Local authorities and home educators

Let us try and approach this topic with an open mind and see what common ground there might be; the sort of things with which everybody would agree. In the first place, it is almost certainly true that most home educating parents love and care for their children just as much as parents who send their children to school. Indeed, I would guess that on the whole, home educating parents tend to be even more concerned about their children’s welfare and education than those who do not assume responsibility for their child’s education.

We can probably also agree that among those parents who do not send their children to school, there will be some who neglect their child’s education and others who are abusive and cruel. This is the case with parents who do send their kids to school and so it would be unlikely to be any different with those who don’t.

So far, so good. I think that most home educating parents, as well as most local authority officers would find nothing so far to which they could object.

Local authorities fear that  a substantial number of parents who do not send their children to school are neglectful of their children’s needs and that their children are possibly suffering harm by being at home, rather than at school. Is this likely? In other words, is there any evidence that children kept at home are more likely to be at risk than those sent to school?

The first thing that we must avoid doing is to judge home educators by the type of people one comes across on the Internet. Many of these people are unbalanced and do not give a brilliant impression of home educators to outsiders. One clue about the likely incidence of strange people  is that groups of people committed to what most people would see as weird and far-out ideas do tend to have a pretty high proportion of individuals who range from eccentric to raving mad. This is so with animal rights activists, nudists, Jehovah’s Witnesses, home educators and various other fringe groups. Many of these people will be fairly normal, quite a few will be on the borderline and a good number will be extremely odd. The proportion of very odd people in such groups is likely to be higher than in mainstream organisations such as the Rotarians, a reading group or members of a bowls club.

The tricky part with home educators is that by definition, such people are more intimately associated with children than are the members of most, for want of a better expression, crank movements. This puts them into a different class from those who worship the sun at Stonehenge or drink their own urine.  What adults do to themselves is in general  not, or should not be, any concern of either the government or the local authority. Where children are concerned, the case is altered.

What I have done here is really to clear the ground and set out a few thoughts that most people would agree with. I shall build on tis foundation in the coming days.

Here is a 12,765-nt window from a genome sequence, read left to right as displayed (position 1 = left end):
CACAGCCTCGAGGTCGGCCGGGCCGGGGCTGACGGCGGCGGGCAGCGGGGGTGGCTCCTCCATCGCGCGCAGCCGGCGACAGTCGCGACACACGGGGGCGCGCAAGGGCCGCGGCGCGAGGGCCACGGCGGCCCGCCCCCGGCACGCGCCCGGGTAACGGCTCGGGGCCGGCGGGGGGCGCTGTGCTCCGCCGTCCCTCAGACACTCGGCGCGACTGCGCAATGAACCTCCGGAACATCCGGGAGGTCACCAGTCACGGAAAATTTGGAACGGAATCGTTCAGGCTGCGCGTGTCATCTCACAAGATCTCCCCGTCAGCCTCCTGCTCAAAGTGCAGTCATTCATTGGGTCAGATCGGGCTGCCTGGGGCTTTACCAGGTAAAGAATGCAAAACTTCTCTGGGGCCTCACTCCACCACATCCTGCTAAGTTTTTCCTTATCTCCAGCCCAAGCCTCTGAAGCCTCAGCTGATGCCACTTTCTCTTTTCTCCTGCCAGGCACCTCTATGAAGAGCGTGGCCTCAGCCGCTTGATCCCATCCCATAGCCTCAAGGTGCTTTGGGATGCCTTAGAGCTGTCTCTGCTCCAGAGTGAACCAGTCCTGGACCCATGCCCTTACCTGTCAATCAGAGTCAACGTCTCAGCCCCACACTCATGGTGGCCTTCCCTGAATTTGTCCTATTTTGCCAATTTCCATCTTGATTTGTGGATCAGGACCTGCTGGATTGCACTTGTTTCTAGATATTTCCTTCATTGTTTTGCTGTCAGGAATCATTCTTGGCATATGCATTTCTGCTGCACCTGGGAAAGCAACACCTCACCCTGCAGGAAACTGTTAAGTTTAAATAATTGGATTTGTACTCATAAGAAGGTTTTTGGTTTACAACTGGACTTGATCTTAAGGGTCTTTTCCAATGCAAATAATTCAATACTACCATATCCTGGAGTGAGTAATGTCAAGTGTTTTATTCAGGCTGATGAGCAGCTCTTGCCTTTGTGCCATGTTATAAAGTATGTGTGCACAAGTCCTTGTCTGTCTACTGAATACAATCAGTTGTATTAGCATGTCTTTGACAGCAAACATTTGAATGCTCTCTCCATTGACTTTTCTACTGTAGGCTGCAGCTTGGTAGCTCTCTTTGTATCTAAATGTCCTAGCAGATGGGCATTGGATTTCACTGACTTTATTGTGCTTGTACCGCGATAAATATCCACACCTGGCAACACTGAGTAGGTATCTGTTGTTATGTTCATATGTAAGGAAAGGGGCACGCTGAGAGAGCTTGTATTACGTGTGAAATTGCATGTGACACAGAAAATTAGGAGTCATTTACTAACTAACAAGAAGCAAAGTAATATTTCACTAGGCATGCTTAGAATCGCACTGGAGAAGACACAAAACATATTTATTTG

Won't Somebody Persecute Me?

One of the great disadvantages of being a middle class, white heterosexual in this country is that you seldom get the chance to play the victim. After all, we hold all the levers of power in the land; we make the very rules. Sure, we can ring our hands about the plight of starving Africans and writhe in synthetic agony at the destruction of the rain forests, but it doesn’t really hit us where we live and we can forget about it all until the next time we feel like chucking Oxfam a couple of quid. This is why Graham Badman's enquiry came as such a boon to some people; it gave them the chance to pose as victims themselves; to present themselves as prisoners of conscience.


For good or ill , the Badman business fell by the wayside and the legal situation remained unchanged, leaving many middle class home educators bereft; they could no longer claim to be on the verge of becoming political prisoners! Whatever was to be done to maintain the illusion? The answer was simple. Any letter from their local authority was to be scrutinised for offence and if that didn’t work then the council’s website would be trawled and Freedom of Information requests made until something turned up to which exception could be taken. Keep this up long enough and sooner or later you will come across some old document or flow-chart which hints that not all local authorities are abiding by every tiny detail of the law. Then you can once again make out that you are a victim; only a step or two down from a deported Jew about to enter a gas chamber.

There is something peculiarly middle class about this whole business of pretending that getting a snotty letter from your local council is on a par with being persecuted for one’s beliefs or ethnicity; middle class and horribly pretentious. Of course local authorities often misquote the law, either because they are in a muddle themselves or because they are trying it on. Normal people laugh it off and get on with their lives. I worked once at an East End market and the council was always sending threatening letters and promising to prosecute stallholders. The standard response was for the men to take the letters with them when they were about to visit the lavatory, telling their mates that they were going to wipe their arse with the council’s latest nonsense. This indicates that ordinary working class people tend to have a much healthier and more robust view of the realities of the world than some neurotic, middle class types!

There are signs that this kind of thing is starting to subside a little. It coincides with the latest figures, which show that home education is no longer on the increase. Perhaps in a year or two it will all be over. Those who seized upon home education as an alternative remedy like homeopathy will send their kids back to school and get on with their lives. The only remaining home educators will be those who genuinely want to home educate; those who choose to undertake their child’s education for positive and ideological reasons.

Trivialising the Holocaust